My “Thru-Hike For Freedom” (THF2)

The idea to hike the Pacific Crest Trail did not come suddenly. In fact, I think in some ways, it’s been inside of me waiting to sprout ever since I was a little kid.

Back in those days, I would occasionally accompany my Dad when he took his Boy Scout troop deep into the Sierra mountains. Backpacking and outdoor recreation were two of his greatest loves. Thankfully, I have many great lessons and memories from those days!

My Dad passed away in  August, 2009, of complications from congestive heart failure. Even though it was difficult for him to talk for very long before growing weary, we had some good conversations during the time he was in the hospital. One of the last pieces of advice he gave me, as a father to son, was: “Be prepared.” The Boy Scout motto. How awesome!

There is a particular struggle that goes on within the heart and mind of anyone that has lost a parent, I believe. As we come to terms with their loss in our lives and those around us, we do a lot of thinking, and sometimes that process leads to change. One such “change” for me was to get back out and do what I had always loved to do: backpack, while I was still able to.  So I started researching backpacks…places to go backpacking nearby…wilderness survival techniques…even knot tying…and as I was firmly camped one night on Amazon.com reading through bits and pieces of books on backpacking, I came across a book called: “Dances With Marmots,” by George Spearing. It’s a book about the adventures of a firefighter from New Zealand while he hiked the PCT. Then, I read another book on the Pacific Crest Trail…and another..and started researching the PCT…fact pages, articles, finding old blogs from folks who have hiked it before, or were about to set off on their 2010 attempt. I couldn’t get enough of it!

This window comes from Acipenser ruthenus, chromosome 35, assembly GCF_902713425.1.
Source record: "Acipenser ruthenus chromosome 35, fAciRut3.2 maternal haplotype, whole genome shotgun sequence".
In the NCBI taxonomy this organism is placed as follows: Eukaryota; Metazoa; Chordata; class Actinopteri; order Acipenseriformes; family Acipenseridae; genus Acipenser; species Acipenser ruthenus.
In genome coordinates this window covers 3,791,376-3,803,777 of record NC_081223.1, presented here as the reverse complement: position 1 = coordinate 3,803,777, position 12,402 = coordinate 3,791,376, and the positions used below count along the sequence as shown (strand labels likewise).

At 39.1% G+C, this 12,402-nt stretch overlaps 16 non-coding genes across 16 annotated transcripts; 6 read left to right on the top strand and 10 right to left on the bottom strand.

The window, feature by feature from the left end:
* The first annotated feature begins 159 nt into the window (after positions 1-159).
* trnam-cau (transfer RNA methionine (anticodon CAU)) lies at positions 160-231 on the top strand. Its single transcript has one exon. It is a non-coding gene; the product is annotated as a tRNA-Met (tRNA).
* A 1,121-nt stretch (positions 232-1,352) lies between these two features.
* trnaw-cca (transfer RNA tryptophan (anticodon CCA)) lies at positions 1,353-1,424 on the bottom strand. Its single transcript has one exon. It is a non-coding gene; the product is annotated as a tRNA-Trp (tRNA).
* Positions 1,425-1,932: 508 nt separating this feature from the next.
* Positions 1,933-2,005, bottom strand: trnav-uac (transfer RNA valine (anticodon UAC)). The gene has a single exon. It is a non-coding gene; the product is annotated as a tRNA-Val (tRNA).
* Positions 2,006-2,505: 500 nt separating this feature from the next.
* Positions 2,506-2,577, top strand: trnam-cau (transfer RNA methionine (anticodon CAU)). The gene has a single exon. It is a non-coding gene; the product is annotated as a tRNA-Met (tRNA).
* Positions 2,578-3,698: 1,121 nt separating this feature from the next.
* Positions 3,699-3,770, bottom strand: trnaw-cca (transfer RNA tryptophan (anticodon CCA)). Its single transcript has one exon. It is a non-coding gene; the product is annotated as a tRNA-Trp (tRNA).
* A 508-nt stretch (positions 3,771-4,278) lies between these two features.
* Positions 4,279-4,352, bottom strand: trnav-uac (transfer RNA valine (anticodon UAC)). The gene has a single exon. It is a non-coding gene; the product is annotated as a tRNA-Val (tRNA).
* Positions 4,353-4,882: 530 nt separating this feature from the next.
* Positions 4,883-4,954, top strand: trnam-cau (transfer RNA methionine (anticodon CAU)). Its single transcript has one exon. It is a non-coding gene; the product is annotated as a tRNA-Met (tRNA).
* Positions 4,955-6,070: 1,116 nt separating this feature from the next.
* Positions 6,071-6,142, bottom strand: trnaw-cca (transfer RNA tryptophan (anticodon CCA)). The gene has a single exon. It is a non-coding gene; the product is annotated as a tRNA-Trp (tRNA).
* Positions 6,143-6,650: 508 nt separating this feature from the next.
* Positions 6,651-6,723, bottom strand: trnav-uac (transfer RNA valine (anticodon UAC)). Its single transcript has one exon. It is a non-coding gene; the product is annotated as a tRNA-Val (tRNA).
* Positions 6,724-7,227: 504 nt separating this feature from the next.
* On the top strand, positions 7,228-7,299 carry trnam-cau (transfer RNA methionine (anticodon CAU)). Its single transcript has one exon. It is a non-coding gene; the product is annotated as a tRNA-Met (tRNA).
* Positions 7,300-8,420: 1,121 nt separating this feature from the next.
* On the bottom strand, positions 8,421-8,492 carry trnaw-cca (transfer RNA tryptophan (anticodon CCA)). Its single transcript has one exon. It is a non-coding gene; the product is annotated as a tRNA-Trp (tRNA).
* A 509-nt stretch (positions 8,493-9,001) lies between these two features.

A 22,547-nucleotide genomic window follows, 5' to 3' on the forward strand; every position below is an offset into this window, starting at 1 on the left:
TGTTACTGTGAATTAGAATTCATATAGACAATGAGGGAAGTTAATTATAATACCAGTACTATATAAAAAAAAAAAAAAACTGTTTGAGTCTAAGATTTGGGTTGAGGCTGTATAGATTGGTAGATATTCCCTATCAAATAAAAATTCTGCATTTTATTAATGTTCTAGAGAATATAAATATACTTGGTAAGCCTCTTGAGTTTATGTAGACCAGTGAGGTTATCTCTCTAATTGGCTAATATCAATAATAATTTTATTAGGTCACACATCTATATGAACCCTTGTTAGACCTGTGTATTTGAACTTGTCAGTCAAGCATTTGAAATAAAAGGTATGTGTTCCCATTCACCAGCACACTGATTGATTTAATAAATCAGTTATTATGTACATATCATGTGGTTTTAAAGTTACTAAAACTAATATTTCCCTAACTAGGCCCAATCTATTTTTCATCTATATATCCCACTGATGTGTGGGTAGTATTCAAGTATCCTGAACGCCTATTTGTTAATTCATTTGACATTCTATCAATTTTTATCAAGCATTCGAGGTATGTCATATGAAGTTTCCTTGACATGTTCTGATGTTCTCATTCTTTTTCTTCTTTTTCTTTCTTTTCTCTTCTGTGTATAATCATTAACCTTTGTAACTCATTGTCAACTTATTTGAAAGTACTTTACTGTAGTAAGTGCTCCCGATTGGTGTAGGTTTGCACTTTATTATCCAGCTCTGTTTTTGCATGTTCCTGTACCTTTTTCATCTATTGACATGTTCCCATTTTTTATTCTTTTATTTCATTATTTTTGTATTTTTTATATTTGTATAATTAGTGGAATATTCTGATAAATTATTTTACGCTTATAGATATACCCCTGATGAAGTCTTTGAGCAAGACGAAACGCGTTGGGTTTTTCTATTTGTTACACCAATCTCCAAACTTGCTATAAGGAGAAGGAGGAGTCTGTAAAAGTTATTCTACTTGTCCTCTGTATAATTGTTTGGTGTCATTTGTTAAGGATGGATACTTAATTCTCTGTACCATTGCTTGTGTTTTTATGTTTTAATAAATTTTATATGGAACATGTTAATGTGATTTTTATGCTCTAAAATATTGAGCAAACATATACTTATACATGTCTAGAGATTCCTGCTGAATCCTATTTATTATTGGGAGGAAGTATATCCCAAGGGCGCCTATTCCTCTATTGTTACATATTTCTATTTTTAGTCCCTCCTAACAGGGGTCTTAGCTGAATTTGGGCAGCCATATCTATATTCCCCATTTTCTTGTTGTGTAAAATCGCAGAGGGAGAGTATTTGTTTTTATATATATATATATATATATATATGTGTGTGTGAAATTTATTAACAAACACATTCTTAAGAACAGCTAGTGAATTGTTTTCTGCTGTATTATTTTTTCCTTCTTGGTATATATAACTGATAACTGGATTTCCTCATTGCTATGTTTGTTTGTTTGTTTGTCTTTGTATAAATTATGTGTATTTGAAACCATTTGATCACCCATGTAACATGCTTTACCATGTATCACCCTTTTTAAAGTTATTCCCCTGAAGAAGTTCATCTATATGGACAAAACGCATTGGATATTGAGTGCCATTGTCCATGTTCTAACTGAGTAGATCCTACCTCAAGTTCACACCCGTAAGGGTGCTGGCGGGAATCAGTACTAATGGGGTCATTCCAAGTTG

Then one day in June 2010, as I was hiking back from an overnight backpack on the Tahoe Rim Trail,  it hit me: I can hike the PCT to raise money for the organizations I am already trying to raise money for! It made complete sense …Thus, the crazy idea to actually hike the PCT was born. Of the 300 or so thru-hikers that attempt the whole trail in one season, about 30-50% or so will make it. Last year, 59 were officially recorded as successfully making it from one end to the other.